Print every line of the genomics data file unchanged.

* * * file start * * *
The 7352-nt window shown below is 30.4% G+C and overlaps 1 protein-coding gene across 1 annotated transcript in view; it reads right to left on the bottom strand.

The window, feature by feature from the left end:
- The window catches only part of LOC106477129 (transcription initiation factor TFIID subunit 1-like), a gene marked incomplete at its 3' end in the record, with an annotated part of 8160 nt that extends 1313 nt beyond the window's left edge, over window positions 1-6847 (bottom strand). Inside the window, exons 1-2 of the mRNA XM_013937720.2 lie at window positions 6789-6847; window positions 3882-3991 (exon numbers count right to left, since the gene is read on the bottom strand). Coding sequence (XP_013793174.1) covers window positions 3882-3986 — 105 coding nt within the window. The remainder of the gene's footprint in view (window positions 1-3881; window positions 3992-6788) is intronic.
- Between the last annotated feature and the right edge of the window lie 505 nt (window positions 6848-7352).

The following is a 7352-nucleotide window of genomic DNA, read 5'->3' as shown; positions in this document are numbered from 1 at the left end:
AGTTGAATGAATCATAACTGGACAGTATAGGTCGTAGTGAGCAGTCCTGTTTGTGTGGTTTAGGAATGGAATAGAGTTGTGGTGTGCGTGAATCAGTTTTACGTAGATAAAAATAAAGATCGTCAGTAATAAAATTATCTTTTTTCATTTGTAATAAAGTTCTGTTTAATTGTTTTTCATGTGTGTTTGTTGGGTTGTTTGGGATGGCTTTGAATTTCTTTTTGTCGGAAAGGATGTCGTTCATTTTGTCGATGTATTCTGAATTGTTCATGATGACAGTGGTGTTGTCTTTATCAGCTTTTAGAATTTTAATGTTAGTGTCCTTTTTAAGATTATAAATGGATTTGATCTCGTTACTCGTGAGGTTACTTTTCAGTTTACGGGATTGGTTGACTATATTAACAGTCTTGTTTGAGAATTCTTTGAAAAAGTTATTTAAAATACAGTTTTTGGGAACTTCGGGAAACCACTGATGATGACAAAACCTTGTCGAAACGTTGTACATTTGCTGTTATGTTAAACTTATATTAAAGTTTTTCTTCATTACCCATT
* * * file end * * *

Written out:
The 7352-nt window shown below is 30.4% G+C and overlaps 1 protein-coding gene across 1 annotated transcript in view; it reads right to left on the bottom strand.

The window, feature by feature from the left end:
- The window catches only part of LOC106477129 (transcription initiation factor TFIID subunit 1-like), a gene marked incomplete at its 3' end in the record, with an annotated part of 8160 nt that extends 1313 nt beyond the window's left edge, over window positions 1-6847 (bottom strand). Inside the window, exons 1-2 of the mRNA XM_013937720.2 lie at window positions 6789-6847; window positions 3882-3991 (exon numbers count right to left, since the gene is read on the bottom strand). Coding sequence (XP_013793174.1) covers window positions 3882-3986 — 105 coding nt within the window. The remainder of the gene's footprint in view (window positions 1-3881; window positions 3992-6788) is intronic.
- Between the last annotated feature and the right edge of the window lie 505 nt (window positions 6848-7352).

The following is a 7352-nucleotide window of genomic DNA, read 5'->3' as shown; positions in this document are numbered from 1 at the left end:
AGTTGAATGAATCATAACTGGACAGTATAGGTCGTAGTGAGCAGTCCTGTTTGTGTGGTTTAGGAATGGAATAGAGTTGTGGTGTGCGTGAATCAGTTTTACGTAGATAAAAATAAAGATCGTCAGTAATAAAATTATCTTTTTTCATTTGTAATAAAGTTCTGTTTAATTGTTTTTCATGTGTGTTTGTTGGGTTGTTTGGGATGGCTTTGAATTTCTTTTTGTCGGAAAGGATGTCGTTCATTTTGTCGATGTATTCTGAATTGTTCATGATGACAGTGGTGTTGTCTTTATCAGCTTTTAGAATTTTAATGTTAGTGTCCTTTTTAAGATTATAAATGGATTTGATCTCGTTACTCGTGAGGTTACTTTTCAGTTTACGGGATTGGTTGACTATATTAACAGTCTTGTTTGAGAATTCTTTGAAAAAGTTATTTAAAATACAGTTTTTGGGAACTTCGGGAAACCACTGATGATGACAAAACCTTGTCGAAACGTTGTACATTTGCTGTTATGTTAAACTTATATTAAAGTTTTTCTTCATTACCCATT